I’m at Siteman Cancer Center for treatment 34! I receive treatment every 3 weeks so you can do the math to see that I’m almost at my 2 year Cancerversary. (That event is certainly worth celebrating!)
Yesterday I learned my cancer from the neck down is stable. That means there were no changes from the previous scans 3 months ago. I’m metastatic so my cancer is not going away. The goal is to keep it under control and we are achieving that. Today my labs were all totally normal, which is the first time that has happened. I’m in Chemo Pod 5 with my favorite 2 nurses, Charis and Skip. So things are looking up today.
This is our second trip to St Louis this week. I’m so fortunate to have Dave by my side in life. We have a good time visiting and listening to music on our drives. I’m praying hard for good results from my brain MRI in July. I want to stay on this positive roll.
On Monday I had my quarterly bone scan and chest/ab/pelvic CT scan. They called today to say that all the cancer below the neck continues to remain stable. July 14 is my next brain MRI to see how it is all going “above the neck.” Until then the mood here is:
My friend shared a video of Postmodern Jukebox on social media during the heart of the pandemic. I clicked and fell in love. I work in my office with my PMJ playlist in the background.
Wikipedia describes PMJ like this: “Postmodern Jukebox, also widely known by the acronym PMJ, is a rotating musical collective founded by arranger and pianist Scott Bradlee in 2011. PMJ is known for reworking popular modern music into different vintage genres, especially early 20th century forms such as swing and jazz. Postmodern Jukebox has amassed over 1.4 billion YouTube views and 5 million subscribers.”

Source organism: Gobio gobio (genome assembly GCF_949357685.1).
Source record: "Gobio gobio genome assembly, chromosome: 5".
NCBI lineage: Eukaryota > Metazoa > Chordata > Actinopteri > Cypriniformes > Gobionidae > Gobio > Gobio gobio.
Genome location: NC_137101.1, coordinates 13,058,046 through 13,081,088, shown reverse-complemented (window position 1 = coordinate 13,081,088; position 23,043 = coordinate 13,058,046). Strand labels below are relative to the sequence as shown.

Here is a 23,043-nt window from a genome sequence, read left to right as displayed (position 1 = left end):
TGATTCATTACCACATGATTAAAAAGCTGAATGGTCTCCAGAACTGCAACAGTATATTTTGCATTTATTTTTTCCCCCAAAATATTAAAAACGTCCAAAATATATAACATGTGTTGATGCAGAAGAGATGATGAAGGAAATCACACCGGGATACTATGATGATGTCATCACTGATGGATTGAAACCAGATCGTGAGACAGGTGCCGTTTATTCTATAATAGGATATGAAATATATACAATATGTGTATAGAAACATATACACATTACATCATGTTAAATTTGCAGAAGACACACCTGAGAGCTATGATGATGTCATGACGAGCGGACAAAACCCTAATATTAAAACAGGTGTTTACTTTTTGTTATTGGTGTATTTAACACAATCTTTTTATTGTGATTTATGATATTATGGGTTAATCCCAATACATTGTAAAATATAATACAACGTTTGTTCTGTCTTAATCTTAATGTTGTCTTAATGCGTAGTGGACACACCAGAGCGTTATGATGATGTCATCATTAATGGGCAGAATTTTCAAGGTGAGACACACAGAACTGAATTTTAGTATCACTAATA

I opened IG and up pops an announcement of their tour. I searched for locations and spotted Joliet’s Rialto Square Theater in Joliet, IL which is only one and a half hours from our little rural area. So I texted my friend and both husbands and, a couple minutes later, we are the proud and excited owners of 4 tickets in the second row. (To be honest, my husband is at work without access to his phone and her husband is probably asleep, but they will be excited in a few hours when they check their phones!) The four of us utterly love jazz music and live music and each other, so I know this will be an amazing night for all of us.
The concert is March 3, 2022. For many of us, it is tough to plan that far out because we don’t know what is happening on our calendar that far in advance. Here in Central IL in early March we will have potential winter storms to possibly derail our plans.
Will that be a bad day when I am not able to attend a concert so far from home? Will I be recovering from yet another medical procedure? Will I be alive?
Matthew 17:20 Mustard Seed
20 He replied, “Because you have so little faith. Truly I tell you, if you have faith as small as a mustard seed, you can say to this mountain, ‘Move from here to there,’ and it will move. Nothing will be impossible for you.”
Before you think, “that’s right Heidi, just think positive” —- check out an older blog on how complicated the concept of positivity is. Research “toxic positivity.” A whole lot of really “positive” people die everyday. Please do not ever tell a cancer patient to “think positive.”
I’m buying the tickets because I want to keep planning things out in my future without worrying if I will be alive, or alive and well enough, to enjoy something in my life. I bought the tickets because I want to see that on my calendar for the next 8 months and smile.